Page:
ASHAI History

In 1976, the Abenaki Tribal Council established the Abenaki Self-Help Association Incorporated (ASHAI), whose aim was to improve the socio-economic and educational conditions of community members. The ASHAI (a non-profit organization) became the “social service” arm of the community, while the Tribal Council pursued a political agenda which could lead to formal State and Federal Recognition with appropriate rights, privileges, and dignities.


The Abenaki Self-Help Association, Inc. was predicated on a profound respect for children and elders. The philosophical underpinnings of this organization were based on values of sharing, respect, dignity, and honesty.


Operating on a lean budget (approximately $35,000.00) obtained through a Federal Community Service (CSA) grant, the ASHAI quickly networked with Champlain Valley Work and Training Programs located in St. Albans. This statewide agency was the recipient of federal Comprehensive Employment and Training Administration (CETA) dollars. Since many Abenaki community members met necessary income guidelines, training slots were developed in areas of work experience and on-the-job training. Initial ASHAI efforts focused on youth enrichment activities, food and nutrition, outreach, and job development. The work force consisted of community members recently graduating from high school, drop-outs, and some individuals with limited work experience. They all shared a vision of community empowerment through the willingness to take risks and put in long hours.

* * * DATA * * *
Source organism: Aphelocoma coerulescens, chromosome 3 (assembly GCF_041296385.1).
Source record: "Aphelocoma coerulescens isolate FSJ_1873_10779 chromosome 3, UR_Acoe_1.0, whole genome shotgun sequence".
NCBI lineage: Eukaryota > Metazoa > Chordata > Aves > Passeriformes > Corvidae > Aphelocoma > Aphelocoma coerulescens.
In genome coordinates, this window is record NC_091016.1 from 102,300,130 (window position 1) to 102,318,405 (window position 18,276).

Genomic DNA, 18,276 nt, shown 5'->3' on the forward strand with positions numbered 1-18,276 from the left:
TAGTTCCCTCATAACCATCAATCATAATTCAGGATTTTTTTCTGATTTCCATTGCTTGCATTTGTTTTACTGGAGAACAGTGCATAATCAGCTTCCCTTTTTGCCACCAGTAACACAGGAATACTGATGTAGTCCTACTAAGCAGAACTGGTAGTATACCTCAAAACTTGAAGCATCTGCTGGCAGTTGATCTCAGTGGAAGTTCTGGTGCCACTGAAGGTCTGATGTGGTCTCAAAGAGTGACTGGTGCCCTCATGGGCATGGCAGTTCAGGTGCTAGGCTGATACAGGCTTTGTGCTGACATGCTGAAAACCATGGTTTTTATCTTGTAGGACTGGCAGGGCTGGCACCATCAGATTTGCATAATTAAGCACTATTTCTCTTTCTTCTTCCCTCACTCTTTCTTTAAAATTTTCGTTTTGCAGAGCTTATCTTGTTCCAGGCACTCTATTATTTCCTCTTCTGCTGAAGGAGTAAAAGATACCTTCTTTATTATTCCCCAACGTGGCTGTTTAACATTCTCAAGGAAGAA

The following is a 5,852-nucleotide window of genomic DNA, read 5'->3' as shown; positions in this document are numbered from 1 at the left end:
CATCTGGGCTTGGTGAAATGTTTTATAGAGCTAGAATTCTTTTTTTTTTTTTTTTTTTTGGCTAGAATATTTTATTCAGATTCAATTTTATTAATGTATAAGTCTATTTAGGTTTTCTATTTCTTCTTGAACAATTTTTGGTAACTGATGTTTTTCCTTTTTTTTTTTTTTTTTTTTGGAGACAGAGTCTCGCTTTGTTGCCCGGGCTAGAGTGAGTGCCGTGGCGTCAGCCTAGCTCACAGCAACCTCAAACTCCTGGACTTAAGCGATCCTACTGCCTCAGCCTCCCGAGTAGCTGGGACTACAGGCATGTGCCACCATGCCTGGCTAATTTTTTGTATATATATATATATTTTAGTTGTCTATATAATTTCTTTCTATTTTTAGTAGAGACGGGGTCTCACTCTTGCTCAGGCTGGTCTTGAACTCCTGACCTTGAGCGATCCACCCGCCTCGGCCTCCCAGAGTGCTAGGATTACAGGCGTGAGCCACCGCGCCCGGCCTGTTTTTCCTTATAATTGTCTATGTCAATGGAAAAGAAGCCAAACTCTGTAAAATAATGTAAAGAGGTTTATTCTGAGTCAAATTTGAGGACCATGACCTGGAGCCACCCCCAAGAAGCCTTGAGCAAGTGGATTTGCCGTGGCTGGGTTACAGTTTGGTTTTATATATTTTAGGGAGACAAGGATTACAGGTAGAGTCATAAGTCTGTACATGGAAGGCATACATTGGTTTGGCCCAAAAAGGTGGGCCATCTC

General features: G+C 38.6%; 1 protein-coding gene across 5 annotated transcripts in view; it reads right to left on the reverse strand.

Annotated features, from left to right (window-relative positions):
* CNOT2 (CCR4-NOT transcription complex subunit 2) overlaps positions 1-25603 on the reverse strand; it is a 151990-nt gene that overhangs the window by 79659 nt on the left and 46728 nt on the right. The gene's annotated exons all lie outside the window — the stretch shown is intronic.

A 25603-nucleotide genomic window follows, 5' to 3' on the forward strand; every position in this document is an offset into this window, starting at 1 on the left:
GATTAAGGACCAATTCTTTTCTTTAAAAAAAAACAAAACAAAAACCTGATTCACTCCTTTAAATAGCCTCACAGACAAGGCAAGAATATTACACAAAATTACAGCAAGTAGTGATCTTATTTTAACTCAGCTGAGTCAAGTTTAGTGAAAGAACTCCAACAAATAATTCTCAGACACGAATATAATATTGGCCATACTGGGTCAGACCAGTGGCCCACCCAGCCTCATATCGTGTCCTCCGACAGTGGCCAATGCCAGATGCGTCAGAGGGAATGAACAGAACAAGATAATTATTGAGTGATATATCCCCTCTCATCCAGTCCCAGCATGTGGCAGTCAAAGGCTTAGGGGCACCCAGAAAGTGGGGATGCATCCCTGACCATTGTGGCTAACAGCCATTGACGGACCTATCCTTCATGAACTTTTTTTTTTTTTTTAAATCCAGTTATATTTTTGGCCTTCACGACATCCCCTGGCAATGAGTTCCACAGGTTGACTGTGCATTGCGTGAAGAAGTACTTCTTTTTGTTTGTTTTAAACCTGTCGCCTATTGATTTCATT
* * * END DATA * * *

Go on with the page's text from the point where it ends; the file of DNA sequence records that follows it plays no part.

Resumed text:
By the late 1970’s, it became apparent that a formal community needs assessment would contribute to planning efforts. The resulting profile was staggering. 31.7% of Missisquoi households were classified as low income, according to Health and Human Services (HHS) guidelines. Another 37.3% were classified as very low income. Still another 10.8% could not be grouped accurately due to lack of specificity about actual income. This group occupied a range . between low and very low.


Income in Missisquoi households came from a variety of sources. Working families whose income came solely from employment comprised about 31% of the population. Sixty-nine percent received at least some sort of public support. Nearly 40% of the Missisquoi families had no income from employment. Educational figures revealed that only 34% of the heads of households had either a high school or General Equivalency Diploma (GED). Nearly 16% left school between the ninth and grades, while 50% school before completing the ninth grade. Health and housing conditions were disproportionately alarming. In 1980, many Missisquoi families lived in homes with no indoor plumbing. Short-term goals were apparent. The development of suitable housing was critical as were issues of education and income development.


In the early 1980’s the Abenaki Self-Help Association became the state’s first private non-profit group organization to develop a “Section Eight” low income housing project. In collaboration with the Vermont State Housing Authority and Federal Housing and Urban Development (HUD) initiatives, “Abenaki Acres” was created. Utilizing local contractors who hired Abenaki construction crews, the community developed a twelve-unit housing project in Swanton. Tapping into other rehabilitation funds, the ASHAI created additional affordable housing as well.